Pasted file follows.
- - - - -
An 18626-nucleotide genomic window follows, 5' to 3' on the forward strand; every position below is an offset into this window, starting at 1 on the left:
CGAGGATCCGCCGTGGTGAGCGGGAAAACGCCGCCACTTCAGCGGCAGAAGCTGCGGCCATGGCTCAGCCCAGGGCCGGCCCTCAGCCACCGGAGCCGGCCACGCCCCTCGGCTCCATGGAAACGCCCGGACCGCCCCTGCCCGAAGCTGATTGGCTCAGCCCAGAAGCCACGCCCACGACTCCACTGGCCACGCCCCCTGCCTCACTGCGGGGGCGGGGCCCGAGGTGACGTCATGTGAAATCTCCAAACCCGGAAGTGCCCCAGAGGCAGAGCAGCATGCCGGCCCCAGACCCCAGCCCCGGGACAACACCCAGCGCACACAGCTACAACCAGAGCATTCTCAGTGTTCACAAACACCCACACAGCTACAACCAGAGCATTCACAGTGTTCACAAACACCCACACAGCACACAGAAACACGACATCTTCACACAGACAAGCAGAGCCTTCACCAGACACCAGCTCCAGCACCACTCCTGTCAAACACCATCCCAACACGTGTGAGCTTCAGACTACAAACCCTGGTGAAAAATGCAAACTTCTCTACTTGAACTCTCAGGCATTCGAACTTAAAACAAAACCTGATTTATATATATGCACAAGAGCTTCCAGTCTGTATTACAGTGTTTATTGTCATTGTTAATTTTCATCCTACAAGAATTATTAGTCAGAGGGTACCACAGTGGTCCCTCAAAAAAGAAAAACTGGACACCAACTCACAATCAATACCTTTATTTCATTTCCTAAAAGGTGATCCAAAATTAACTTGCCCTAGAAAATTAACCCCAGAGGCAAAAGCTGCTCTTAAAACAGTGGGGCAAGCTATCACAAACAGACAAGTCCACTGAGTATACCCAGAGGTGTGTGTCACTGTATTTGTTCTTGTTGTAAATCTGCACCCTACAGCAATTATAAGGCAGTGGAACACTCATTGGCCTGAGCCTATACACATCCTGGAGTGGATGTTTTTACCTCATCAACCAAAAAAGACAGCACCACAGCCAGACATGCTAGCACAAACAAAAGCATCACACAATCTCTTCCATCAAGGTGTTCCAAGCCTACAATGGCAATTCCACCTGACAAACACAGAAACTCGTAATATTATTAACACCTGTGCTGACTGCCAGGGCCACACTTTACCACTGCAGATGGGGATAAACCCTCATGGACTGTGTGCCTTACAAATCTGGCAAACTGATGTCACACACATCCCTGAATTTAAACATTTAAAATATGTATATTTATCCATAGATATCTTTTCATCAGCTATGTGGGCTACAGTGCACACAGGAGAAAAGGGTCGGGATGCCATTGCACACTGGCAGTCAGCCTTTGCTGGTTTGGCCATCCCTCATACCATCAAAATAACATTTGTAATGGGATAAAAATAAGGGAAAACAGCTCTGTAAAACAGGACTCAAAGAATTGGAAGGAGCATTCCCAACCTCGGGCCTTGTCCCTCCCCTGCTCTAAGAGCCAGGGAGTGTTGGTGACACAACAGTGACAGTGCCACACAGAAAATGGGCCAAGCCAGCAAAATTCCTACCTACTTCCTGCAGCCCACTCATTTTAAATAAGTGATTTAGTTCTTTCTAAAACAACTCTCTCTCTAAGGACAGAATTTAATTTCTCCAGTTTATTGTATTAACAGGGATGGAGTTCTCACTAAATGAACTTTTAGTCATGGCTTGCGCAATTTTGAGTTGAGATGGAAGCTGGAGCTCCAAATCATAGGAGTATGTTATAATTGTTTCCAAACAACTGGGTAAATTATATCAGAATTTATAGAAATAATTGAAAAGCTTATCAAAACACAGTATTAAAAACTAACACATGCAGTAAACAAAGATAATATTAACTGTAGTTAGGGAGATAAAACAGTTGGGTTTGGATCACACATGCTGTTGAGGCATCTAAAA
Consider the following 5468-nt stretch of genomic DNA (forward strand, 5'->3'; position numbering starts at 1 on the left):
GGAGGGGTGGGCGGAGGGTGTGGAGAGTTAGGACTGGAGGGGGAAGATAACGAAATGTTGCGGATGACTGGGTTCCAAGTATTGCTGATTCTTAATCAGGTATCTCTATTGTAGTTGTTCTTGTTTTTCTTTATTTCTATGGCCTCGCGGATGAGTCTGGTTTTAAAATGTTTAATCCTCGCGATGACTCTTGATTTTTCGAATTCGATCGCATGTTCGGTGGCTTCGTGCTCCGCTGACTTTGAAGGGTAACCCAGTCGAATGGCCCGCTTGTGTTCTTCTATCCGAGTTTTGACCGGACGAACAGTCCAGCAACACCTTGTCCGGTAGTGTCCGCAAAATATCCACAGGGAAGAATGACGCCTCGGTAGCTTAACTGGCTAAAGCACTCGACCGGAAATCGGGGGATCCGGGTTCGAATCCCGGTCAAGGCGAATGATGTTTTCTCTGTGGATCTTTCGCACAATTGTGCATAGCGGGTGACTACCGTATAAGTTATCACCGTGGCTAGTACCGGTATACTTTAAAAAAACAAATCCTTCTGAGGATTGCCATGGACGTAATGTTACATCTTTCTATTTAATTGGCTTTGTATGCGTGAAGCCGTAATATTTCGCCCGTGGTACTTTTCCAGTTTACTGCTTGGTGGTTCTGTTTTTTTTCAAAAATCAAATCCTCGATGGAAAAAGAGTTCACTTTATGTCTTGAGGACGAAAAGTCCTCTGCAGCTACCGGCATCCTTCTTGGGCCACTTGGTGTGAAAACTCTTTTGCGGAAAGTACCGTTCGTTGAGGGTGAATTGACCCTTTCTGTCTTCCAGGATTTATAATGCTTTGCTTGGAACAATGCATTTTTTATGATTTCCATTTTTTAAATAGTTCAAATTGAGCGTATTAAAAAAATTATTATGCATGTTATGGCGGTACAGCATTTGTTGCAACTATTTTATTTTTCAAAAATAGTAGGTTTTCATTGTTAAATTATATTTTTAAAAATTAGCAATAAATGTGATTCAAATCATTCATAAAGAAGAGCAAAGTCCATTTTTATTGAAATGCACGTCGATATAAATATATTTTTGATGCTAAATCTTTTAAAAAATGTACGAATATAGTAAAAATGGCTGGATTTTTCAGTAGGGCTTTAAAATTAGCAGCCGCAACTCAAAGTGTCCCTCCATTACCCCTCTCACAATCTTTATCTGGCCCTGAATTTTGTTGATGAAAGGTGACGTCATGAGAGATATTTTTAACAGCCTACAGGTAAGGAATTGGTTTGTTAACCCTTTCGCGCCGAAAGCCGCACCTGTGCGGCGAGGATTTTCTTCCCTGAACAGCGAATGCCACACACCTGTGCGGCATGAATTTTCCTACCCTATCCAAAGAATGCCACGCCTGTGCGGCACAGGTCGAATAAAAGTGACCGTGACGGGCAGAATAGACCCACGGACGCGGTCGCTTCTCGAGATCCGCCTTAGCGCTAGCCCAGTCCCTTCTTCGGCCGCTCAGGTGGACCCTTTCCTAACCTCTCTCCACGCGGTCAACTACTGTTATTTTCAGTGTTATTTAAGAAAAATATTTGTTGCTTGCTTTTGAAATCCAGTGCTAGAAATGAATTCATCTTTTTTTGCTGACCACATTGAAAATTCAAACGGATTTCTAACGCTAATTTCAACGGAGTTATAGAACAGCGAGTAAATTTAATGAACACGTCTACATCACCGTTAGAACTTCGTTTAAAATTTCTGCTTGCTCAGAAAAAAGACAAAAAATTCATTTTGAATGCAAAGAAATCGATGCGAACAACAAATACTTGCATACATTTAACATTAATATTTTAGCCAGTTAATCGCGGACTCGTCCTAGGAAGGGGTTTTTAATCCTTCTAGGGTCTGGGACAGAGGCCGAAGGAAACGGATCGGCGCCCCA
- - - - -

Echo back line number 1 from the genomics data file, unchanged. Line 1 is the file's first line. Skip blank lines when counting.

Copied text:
An 18626-nucleotide genomic window follows, 5' to 3' on the forward strand; every position below is an offset into this window, starting at 1 on the left: